We all have one. All of us. Whether we like it or not.

We all have a built-in spin doctor, our own internal spokesperson who unfailingly offers the most favorable interpretation of our role in events while judging the actions of others in far less flattering light.

Our spin doctor operates automatically, outside of conscious awareness. The doctor is always in, always judging us and others, but judging by a double standard, it would seem. How does the spin doctor judge in each of us? How does the doctor operate in our consciousness?

First, our spin doctor deploys “situational attribution” – we situate the cause of someone’s belief in the environment. “Her success is a result of luck.”

Second, our spin doctor engages “dispositional attribution” – we identify the cause of someone’s belief in the person as an enduring personal trait.  “Her success is the result of her intelligence.”

These two operations of the mind (in service of your internal spin doctor) form the core of the “attribution bias.”

This bias leads in our own case to a kind of personal spin doctoring where we attribute our success to positive dispositions while we attribute others’ success to lucky situations. Psychologist and popular skeptic, Michael Shermer, offers telling examples in his recent book, The Believing Brain (http://www.michaelshermer.com/the-believing-brain/): religious believers attribute their own beliefs to intelligence and rational motivation, and yet see other believers as emotionally driven. In political beliefs we see the same bias. We see our own beliefs stemming from reasoned intellectual choice (favor gun control because statistics show less crime), and yet see others believing in gun control to satisfy emotional needs (he’s a bleeding heart liberal who identifies with victims).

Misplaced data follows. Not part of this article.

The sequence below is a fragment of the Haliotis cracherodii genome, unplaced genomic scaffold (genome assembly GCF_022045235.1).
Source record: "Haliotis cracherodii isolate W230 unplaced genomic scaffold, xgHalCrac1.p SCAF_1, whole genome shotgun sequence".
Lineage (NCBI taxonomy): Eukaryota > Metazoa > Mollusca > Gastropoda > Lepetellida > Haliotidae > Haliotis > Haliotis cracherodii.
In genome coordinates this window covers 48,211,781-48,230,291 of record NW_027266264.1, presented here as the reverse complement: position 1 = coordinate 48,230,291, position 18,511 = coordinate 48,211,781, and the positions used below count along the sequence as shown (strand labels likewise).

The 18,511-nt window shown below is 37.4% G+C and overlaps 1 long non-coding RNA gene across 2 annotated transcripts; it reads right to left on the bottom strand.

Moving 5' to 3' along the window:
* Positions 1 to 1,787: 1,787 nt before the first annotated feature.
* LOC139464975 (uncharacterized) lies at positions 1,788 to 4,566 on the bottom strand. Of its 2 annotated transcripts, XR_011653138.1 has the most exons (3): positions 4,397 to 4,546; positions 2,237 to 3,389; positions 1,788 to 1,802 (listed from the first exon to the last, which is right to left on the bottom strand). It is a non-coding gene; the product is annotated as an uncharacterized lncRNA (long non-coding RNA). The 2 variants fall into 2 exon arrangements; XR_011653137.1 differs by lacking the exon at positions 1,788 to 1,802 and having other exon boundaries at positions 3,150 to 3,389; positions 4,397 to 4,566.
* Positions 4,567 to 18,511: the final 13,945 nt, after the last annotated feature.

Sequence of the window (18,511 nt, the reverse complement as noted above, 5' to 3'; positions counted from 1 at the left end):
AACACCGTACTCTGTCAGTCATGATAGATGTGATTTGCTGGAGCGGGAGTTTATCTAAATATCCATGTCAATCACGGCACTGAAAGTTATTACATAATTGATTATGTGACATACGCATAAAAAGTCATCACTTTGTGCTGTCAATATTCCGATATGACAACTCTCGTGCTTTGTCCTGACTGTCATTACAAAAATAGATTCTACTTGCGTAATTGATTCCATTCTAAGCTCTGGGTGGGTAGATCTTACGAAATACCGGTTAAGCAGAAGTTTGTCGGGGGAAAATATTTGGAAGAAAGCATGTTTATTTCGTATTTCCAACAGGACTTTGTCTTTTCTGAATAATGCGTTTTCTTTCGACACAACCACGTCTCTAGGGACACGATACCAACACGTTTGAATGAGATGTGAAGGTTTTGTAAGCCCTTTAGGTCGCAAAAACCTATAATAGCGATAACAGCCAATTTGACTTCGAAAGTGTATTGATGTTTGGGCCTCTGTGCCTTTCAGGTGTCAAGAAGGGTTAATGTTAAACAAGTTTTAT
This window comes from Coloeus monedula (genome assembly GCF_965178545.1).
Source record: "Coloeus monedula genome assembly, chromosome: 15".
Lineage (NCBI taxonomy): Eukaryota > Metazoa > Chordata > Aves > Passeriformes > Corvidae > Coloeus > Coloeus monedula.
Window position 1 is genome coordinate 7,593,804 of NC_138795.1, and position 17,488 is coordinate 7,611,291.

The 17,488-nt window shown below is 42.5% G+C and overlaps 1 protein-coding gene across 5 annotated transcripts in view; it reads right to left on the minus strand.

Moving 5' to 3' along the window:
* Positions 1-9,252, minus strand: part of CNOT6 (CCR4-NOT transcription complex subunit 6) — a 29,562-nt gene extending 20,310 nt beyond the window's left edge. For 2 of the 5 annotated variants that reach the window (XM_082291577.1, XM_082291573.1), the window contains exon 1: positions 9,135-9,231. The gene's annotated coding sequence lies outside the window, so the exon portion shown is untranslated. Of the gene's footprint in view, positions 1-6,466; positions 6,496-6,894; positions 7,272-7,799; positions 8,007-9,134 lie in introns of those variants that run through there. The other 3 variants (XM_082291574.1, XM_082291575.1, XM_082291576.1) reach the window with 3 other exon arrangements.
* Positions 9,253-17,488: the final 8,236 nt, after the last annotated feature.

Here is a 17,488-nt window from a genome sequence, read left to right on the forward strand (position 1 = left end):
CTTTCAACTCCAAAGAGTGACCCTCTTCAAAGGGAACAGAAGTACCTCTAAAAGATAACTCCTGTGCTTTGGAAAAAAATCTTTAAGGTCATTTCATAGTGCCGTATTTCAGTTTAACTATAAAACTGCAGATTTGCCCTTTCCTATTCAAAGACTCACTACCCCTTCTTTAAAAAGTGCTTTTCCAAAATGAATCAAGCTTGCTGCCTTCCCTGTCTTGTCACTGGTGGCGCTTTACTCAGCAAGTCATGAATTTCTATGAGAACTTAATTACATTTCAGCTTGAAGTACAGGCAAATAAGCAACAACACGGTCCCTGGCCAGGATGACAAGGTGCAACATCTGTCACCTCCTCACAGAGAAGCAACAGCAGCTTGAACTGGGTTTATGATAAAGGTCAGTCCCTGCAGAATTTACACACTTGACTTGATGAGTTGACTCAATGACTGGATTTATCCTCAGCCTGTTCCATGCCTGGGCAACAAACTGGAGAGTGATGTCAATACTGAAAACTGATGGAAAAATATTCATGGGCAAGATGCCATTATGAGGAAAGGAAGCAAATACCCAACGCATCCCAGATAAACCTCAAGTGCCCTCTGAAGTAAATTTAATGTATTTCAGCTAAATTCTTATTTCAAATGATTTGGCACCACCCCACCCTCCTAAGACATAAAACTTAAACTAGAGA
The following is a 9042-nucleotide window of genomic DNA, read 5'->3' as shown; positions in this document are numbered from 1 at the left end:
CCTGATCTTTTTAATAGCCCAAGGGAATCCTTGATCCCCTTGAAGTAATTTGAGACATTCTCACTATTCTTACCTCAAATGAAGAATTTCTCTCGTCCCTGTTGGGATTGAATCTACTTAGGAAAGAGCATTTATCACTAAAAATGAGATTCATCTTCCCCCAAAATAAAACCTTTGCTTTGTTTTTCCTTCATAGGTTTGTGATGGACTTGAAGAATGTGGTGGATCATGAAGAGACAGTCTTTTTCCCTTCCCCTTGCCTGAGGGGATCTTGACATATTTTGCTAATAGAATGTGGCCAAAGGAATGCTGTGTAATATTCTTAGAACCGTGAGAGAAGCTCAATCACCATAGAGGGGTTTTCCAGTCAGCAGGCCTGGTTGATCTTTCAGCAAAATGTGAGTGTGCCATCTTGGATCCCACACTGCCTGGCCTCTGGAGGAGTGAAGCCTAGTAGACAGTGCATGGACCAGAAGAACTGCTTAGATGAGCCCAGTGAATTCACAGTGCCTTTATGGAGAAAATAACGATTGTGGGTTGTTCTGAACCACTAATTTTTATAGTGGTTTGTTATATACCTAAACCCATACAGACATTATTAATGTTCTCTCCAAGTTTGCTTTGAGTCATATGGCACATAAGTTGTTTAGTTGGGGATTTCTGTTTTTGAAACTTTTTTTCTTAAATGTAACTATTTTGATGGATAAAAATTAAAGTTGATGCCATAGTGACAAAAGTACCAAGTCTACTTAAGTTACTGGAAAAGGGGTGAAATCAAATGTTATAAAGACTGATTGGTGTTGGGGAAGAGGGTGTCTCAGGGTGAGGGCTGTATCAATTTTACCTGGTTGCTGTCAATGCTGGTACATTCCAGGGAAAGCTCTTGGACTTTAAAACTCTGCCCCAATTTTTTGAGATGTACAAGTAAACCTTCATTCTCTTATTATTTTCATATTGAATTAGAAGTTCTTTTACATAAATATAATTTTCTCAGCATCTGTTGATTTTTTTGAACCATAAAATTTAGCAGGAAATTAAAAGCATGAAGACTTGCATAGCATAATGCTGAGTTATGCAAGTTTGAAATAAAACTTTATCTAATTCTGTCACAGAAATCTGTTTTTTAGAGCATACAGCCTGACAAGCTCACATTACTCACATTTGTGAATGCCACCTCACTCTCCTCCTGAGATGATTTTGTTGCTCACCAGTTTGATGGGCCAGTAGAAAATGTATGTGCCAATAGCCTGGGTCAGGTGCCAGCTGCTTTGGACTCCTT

The nub: we automatically and subconsciously slant our perceptions of the world, especially the social world, in our own favor.

Both situational and dispositional forms of the attribution bias rear their heads at all stages of law practice.  First, when counseling the client, we often attribute their problems to “bad luck,” “fate” or other matters beyond their control.  This ignores their own personal role in events that brought them before the law. It also disables the client’s responsibility, thereby weakening their ability to help take control or engage in their own case.

At the same time, we often attribute the beliefs of opposing counsel, the judge, and other parties to some general, often vague, personality characteristic, as opposed to specific evidence and context. This is the classic attribution bias at play in the law. How easily we slip into ridicule or personal attacks when we should concentrate on the more difficult – and meaningful – task of evidence evaluation and argument reconstruction.

We do this to ourselves, as well, in singularly self serving ways, especially when we win or lose a case, a client, an argument.  If we win, it was our brilliant tactical maneuvering. But if the other side wins, it was their dumb luck.  This prevents intellectual honesty and defeats our ability to learn from our wins and losses. The next case or client may very well suffer as a result.

To keep our spin doctors in check, always look for both dispositional and situation causes, as well as other causes, including the less obvious but still salient ones. In other words, cast the causation net widely when forming beliefs about yourself and others.

Skeptical humility may be the best medicine for our own personal spin doctors.

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